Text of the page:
• “Political sociability began to undergo a process of specialization in the 1820s, which tended to move practical political matters out of salons and into réunions, conferences, and clubs …” (197)
    • “Specialization among institutions of sociability neither eliminated salons nor ended gender mixing, but it separated politics from mondanité, deprived salons of their multifunctionality, and left women to preside of a sociability of leisure that was increasingly marginal to public life. The private sphere to which women had already been confined was now drained of its relative political importance.” (198)
    • Perhaps the cigar, more than anything else, was a sign of increased male independence and the emblem of the new clubs (see 199)!

Christensen, Thomas. “Four Hand Piano Transcription and Geographies of Nineteenth-Century Musical Reception,” JAMS Vol. 52, No. 2 (Summer, 1999), pp. 255-298.

Weber, William. “Did People Listen in the 18th Century?” Early Music Vol. 25, No. 4, 25th Anniversary Issue; Listening Practice (Nov., 1997), pp. 678-691.

  • 18th century salons: developed out of music in the courts, patronage; salons tended to center around touring musicians
  • According to Weber, if the host of the salon was not musically inclined (or perhaps less musically minded as other hosts), then more background noise was heard under the music; this led to the idea that salon music was “associated with the lesser kinds of virtuoso composition”
  • It was common for transcriptions of orchestral works to be played by four, sometimes eight hands in mid-19th century Parisian salons.

Clark, Linda L. Women and Achievement in Nineteenth-Century Europe.


  • Began c. 1660s under Louis XIV
  • Became setting for conversation on politics, literature (especially that of Enlightenment authors*, in the beginning); books were often read aloud in salons
  • Clark refers to Jürgen Habermas*: by the end of the 18th century, salons had been instrumental in creating a new public sphere, sitting between the court and the general public; “important for the airing of views on numerous governmental and social issues” (8)
  • Salons allowed for mixed company, by both sex and class (aristocrats and bourgeoisie*)
  • Clark quotes author Germaine de Staël, 1800: “The influence of women is necessarily very great when all events occur in salons, and all character is revealed in words; in such a state of affairs, women are a power, and what is pleasing to them is cultivated.” (8)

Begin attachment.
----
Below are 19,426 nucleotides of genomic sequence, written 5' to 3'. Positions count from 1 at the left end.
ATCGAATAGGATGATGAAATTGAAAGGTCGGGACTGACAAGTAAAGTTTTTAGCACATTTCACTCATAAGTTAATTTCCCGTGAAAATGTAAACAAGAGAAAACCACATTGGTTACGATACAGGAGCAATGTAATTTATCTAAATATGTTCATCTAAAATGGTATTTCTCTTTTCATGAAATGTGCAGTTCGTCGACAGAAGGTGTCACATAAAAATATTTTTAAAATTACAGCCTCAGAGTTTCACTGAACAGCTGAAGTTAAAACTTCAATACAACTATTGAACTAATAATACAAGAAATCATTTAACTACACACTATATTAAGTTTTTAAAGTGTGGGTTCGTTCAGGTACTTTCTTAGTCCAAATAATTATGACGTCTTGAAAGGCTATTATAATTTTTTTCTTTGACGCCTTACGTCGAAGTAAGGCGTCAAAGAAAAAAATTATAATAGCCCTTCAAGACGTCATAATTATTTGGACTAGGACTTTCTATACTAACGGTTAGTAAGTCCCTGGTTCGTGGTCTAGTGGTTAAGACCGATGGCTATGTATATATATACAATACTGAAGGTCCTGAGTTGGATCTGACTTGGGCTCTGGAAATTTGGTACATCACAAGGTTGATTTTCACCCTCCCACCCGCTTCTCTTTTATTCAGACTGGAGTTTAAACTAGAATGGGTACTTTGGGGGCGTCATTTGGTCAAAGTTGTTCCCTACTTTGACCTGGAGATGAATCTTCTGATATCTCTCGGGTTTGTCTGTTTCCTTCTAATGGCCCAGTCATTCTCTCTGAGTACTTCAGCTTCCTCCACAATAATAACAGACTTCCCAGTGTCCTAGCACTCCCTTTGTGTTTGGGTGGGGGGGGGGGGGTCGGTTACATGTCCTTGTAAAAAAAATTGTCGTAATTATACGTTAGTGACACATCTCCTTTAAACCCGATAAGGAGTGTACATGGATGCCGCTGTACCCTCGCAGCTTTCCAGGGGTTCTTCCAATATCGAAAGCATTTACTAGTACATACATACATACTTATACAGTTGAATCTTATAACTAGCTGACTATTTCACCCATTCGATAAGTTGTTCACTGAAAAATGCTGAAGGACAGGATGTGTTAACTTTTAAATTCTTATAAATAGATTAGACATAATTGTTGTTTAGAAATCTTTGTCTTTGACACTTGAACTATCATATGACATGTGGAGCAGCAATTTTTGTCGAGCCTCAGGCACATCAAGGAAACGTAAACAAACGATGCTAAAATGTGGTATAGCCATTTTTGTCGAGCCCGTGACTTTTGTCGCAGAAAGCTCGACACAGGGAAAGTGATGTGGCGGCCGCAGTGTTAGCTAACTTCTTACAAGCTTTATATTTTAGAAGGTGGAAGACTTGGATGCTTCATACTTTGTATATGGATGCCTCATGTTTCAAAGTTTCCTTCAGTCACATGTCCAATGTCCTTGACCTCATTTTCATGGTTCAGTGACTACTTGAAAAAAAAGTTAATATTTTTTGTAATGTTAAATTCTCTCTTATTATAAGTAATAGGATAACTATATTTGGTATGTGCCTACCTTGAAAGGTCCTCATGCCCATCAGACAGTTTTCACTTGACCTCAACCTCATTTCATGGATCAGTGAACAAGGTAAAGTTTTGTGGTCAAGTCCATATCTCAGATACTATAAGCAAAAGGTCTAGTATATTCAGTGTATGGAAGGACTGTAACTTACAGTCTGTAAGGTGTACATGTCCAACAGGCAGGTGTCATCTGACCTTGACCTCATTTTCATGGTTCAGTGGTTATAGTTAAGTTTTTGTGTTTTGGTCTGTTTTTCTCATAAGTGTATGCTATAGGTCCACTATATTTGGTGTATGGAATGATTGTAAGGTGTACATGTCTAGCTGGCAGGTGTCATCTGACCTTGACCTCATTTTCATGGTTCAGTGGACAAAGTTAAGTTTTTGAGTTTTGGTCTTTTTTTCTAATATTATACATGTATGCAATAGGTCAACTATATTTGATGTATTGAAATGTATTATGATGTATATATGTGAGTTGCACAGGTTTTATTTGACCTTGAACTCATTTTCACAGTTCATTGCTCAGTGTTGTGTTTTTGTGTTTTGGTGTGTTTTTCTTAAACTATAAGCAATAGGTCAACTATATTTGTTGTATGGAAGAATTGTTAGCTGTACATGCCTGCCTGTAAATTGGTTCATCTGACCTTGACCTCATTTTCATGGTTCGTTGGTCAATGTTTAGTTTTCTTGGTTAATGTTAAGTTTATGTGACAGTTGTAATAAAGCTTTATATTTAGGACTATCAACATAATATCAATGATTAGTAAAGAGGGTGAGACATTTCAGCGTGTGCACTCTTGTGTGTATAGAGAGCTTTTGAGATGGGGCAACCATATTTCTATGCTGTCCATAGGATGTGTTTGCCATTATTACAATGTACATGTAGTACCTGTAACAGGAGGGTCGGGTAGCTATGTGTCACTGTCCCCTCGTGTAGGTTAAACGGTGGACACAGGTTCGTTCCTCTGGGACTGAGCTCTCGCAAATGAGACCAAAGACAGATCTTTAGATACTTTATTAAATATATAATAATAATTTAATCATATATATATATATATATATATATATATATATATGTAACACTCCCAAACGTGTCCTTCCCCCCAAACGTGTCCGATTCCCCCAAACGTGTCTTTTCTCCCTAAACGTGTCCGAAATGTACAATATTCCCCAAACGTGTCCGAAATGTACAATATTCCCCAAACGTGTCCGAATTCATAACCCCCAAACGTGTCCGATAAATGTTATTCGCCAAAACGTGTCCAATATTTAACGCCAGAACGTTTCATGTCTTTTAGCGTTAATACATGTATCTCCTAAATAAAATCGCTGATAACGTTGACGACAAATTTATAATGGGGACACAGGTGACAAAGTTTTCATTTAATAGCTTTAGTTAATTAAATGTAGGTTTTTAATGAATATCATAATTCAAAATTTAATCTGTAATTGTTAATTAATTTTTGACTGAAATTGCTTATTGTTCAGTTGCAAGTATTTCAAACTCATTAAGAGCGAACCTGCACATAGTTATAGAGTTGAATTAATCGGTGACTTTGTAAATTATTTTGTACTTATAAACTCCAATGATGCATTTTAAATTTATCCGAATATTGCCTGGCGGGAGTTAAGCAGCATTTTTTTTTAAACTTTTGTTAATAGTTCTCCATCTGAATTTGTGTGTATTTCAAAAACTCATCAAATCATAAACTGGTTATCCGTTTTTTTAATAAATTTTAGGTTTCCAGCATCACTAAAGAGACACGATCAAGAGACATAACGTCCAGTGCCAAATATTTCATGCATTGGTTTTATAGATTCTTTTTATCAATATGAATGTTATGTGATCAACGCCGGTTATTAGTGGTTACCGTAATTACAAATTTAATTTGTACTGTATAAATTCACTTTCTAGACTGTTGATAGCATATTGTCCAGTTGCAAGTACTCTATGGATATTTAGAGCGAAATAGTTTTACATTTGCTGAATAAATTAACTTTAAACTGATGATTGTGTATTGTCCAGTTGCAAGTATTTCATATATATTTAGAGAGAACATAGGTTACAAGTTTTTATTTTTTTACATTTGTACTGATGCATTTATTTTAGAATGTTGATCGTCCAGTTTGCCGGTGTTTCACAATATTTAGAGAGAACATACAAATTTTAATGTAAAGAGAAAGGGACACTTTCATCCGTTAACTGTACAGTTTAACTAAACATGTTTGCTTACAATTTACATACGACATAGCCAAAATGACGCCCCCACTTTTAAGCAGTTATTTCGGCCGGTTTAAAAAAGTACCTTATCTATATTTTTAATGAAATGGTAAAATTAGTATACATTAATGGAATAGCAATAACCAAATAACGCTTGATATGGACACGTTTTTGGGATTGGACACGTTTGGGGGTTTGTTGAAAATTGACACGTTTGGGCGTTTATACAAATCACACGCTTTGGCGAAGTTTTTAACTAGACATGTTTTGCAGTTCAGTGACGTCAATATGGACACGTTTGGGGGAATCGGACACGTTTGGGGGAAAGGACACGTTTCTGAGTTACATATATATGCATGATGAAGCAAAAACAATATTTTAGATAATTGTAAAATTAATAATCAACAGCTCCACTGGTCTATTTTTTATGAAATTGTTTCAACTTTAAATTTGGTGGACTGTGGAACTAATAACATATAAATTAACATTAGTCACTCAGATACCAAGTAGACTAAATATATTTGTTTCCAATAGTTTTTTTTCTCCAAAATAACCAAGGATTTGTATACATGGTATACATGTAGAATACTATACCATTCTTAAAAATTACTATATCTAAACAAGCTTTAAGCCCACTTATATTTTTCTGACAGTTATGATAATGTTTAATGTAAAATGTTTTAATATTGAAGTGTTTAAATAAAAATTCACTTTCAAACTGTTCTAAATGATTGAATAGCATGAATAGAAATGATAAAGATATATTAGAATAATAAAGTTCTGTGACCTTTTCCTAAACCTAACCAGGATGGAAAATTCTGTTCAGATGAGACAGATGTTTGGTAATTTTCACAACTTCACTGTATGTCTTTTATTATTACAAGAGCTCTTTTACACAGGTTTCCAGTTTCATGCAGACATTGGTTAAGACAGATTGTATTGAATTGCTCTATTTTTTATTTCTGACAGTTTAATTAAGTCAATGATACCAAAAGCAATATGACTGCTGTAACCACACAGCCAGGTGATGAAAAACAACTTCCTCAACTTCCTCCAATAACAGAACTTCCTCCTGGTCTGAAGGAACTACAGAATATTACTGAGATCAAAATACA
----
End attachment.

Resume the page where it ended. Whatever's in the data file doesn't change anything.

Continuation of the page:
• French influence spread to St. Petersburg, London, Berlin, Madrid
  • Tied directly into women’s education: Rousseau* spoke out against this
  • Pauline Viardot held weekly salons; she also composed four operettas, which were performed at her salons

Stock-Morton, Phyllis. The Life of Marie d’Agoult, alias Daniel Stern.

  • Exchange of ideas at salons
  • 1840s: d’Agoult’s salon focused on literary conversations, and grew to include politics as well''

Tunley, David. Salons, Singers, and Songs.

  • Salons in Paris took place in four specific districts populated by the aristocracy and bourgeoisie: the faubourgs (suburbs) Saint-Germain, Saint-Honoré, and the Marais and the Chaussée-d’Antin
    • Saint-German (Left Bank, from Invalides B3 to church of Saint-Germain-de-Prés D4) was closest to the court, almost an extension of the court because of the connection made by Port Royal to the Palace of the Tuileries
    • The Marais (Right Bank) featured old aristocracy, only salon was that of a wealthy Jewish family (the Lévi-Alverès)
    • Saint-Honoré (south of Champs-Elysées, down rue Saint-Honoré up to the boulevard de la Madeleine B2-C2) was more liberal than the S-G and Marais in style and thought
    • Chaussée-d’Antin (from the boulevard des Italiens and the boulevard des Capucines C2-D2 to the rue Saint-Lazare D1) popular living area for artists and musicians, most liberal of the four salon areas; according to Tunley, a variety of artists lived in the Chaussée-d’Antin: Sand, Chopin, Berlioz, Liszt, Gounod, Viardot, Delacroix, Sarah Bernhardt, Balzac, and Rossini, to name a few
  • Famous salons include that of Saint-Saëns, Viardot, Princess Cristina Belgiojoso
  • Hosts and hostesses need to be rather wealthy to cover not only the cost of the artists, but also supper and possibly dancing (so other musicians); salons hosted by musicians like Rossini - did they charge a entrance fee? No evidence, but considering that many musicians depended on funding from salon performances, this would not be surprising.
  • Most evidence of salons comes from letters, diaries, and at times the press (reporters invited)
  • Some salons had no music (often true of literary salons); some only had music as background or a diversion
  • There were matinée (afternoon) and soirée salons (evening)
  • Princess Belgiojoso’s salon is featured in this book (see Salonnières)

The History of the History of the Salon by Duncan McCall Chesney
Title: The History of the History of the Salon. Source: Nineteenth-century French studies yr.2007 vol.36 iss.1 pg.94
-Understanding the salon will help us understand the political climate of the 19th Century
-During the July Monarch was the second empire of the salon
-Several key figures in understanding the writings about salons include Victor Cousin, Pierre-Louis Roederer and Charles-Augustin Sainte-Beuve
-Balsac’s Autre Etudes de Femmes, a collection of short stories: describes salons as the soiree following the ball, the smaller more intimate social gathering following major events
-Salon is described as highly secretive and exclusive, the subject of the salon in Balsac’s story is the decline of society, spoken in terms of the woman. As social order was broken down by Napoleon and women became completely dependent on their husbands has caused the decline of society.
-According to Balsac, women no longer “governs the semipublic sphere of opinion and culture” as she did in the 18th century.
-These writers documented the salon to reflect their own political ideals.
-Eventually author/critic Charles-Augustin Sainte-Beuve tried to change the opinion that salons were something of the 18th century because he knew they were alive and well in the 1840s
-Germaine de Stael held many prestigious salons of the 19th century, grew up with her mother holding “enlightenment” salons